In this era of economic anxiety, the question of how your paycheck stacks up looms larger than ever. A shameless accounting of who’s making what — and how they’re spending it.
Can We Keep This Recession from Killing Our Lives?
In this age of anxiety, the financial therapist has never been busier.
By Alyssa Giacobbe
Before my fiancé and I decided to buy a house together, we spent a few months hashing out our financial differences — of which there are many. While by nature and occupation a detail-oriented guy, Bob does not pay attention to his cash outflow. He can’t quite account for his debt, even after I point out his graphic-novel habit and the 83 pairs of Chuck Taylors in his closet. I, on the other hand — a seasoned micromanager — am debt-free, though I regularly lie about how much I spend on clothes, shoes, and the cat.
We were off to a great start.
It’s a well-documented fact that the primary cause of relationship drama is money (a recent survey says almost one-third of people lie to their partner about the cost of purchases or about spending habits in general). And as rampant as money worries are these days, a whole new breed of psychoanalysts is rising up in our overspent, overanxious, overanalyzed town: the financial therapist, a truly brilliant mashup.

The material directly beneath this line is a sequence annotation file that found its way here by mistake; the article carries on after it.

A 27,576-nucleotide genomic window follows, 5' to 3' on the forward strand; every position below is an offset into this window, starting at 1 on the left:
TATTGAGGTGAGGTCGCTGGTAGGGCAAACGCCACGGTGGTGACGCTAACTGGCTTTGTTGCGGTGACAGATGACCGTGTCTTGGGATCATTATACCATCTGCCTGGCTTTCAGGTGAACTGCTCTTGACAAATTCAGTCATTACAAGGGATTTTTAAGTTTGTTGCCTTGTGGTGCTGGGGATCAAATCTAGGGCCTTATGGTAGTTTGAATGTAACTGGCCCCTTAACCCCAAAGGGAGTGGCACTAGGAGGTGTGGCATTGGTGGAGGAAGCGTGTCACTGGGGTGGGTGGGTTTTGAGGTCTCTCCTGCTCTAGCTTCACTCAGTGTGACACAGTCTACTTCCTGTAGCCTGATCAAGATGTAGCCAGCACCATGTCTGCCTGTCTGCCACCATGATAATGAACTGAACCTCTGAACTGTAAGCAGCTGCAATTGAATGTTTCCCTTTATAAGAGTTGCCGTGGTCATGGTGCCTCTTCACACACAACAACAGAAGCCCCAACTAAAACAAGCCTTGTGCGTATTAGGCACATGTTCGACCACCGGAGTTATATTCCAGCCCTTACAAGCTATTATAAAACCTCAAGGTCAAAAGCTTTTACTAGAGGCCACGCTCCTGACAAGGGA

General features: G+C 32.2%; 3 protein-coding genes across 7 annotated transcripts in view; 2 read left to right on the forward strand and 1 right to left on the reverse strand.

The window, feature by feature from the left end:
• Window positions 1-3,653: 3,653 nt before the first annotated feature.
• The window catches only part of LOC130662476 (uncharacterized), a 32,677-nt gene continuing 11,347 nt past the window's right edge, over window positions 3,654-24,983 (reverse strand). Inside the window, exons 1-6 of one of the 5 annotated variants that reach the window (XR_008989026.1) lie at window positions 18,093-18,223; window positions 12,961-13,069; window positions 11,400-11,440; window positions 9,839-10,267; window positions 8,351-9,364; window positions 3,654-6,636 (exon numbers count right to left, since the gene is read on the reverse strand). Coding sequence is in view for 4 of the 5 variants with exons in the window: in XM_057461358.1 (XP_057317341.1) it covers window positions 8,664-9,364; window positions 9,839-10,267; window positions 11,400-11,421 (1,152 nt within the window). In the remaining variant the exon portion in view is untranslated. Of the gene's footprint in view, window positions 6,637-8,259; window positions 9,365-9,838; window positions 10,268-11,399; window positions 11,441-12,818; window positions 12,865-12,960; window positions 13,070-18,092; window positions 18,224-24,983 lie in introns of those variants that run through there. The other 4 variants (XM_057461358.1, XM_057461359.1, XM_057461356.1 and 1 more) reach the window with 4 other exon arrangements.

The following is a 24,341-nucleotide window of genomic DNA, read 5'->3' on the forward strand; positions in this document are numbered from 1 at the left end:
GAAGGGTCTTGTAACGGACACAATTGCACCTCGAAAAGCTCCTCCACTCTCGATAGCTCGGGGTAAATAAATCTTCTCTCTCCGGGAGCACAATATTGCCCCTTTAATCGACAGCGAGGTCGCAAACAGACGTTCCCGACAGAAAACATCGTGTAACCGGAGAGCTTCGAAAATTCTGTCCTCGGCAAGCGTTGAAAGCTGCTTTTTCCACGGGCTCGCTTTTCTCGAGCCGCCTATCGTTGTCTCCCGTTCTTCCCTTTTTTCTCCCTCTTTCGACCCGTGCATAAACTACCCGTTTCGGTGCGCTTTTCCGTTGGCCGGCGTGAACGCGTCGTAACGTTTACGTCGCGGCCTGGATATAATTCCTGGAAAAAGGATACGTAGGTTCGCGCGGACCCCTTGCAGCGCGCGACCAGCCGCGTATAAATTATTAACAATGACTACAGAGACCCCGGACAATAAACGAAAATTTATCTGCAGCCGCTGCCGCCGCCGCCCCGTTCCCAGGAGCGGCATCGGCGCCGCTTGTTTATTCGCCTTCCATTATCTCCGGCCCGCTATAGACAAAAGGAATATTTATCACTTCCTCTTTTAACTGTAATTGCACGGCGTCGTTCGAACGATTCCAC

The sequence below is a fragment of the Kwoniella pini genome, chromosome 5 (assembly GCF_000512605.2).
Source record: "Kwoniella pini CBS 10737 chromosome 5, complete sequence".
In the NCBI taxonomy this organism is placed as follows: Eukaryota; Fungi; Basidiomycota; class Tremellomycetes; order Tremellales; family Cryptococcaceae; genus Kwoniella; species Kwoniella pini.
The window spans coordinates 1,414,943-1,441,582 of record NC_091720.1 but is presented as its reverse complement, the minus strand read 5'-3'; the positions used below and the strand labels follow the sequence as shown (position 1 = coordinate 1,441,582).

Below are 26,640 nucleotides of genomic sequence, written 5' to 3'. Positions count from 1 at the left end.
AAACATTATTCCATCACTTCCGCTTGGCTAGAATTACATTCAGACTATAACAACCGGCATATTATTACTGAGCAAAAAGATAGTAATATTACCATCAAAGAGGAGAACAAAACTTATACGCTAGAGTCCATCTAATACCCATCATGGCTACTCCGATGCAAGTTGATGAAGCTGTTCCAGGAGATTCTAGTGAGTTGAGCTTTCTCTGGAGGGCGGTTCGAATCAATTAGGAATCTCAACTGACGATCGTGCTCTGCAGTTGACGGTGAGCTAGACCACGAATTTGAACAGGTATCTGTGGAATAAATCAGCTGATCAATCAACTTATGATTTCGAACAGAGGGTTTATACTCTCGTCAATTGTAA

Part shrink, part money planner, a financial therapist looks at the psychological and emotional causes and effects of our spending. Is Bob’s inability to get out of debt, for example, related to a fear of commitment? A fear of connection? A rebellion against my financial stability and — oh, fine — controlling nature? And why am I so controlling anyway? Is it really about the new dress, or something more?
"Money is heavily burdened with emotion," says Kim Corwin, founder of New Leaf Financial Counseling in Northborough, who counsels couples and individuals on the psychological roots of things like overspending, underspending, serial borrowing, and underearning. Most financial therapists are licensed psychologists or psychotherapists, though some are social workers and life coaches. All specialize in figuring out, and then addressing, the causes of financial dysfunction. Obviously, the market is only getting bigger: Over the past year, Corwin’s business has grown by 25 percent. "These days," she says, "who isn’t emotional about money?"
Of course, therapy’s never cheap. Corwin charges up to $200 per session, and says most clients need 10 to 15 sessions in order to change their behavior. Can’t decide whether that’s money wisely spent, or 1.5 Balenciaga handbags? Well, there’s help for that.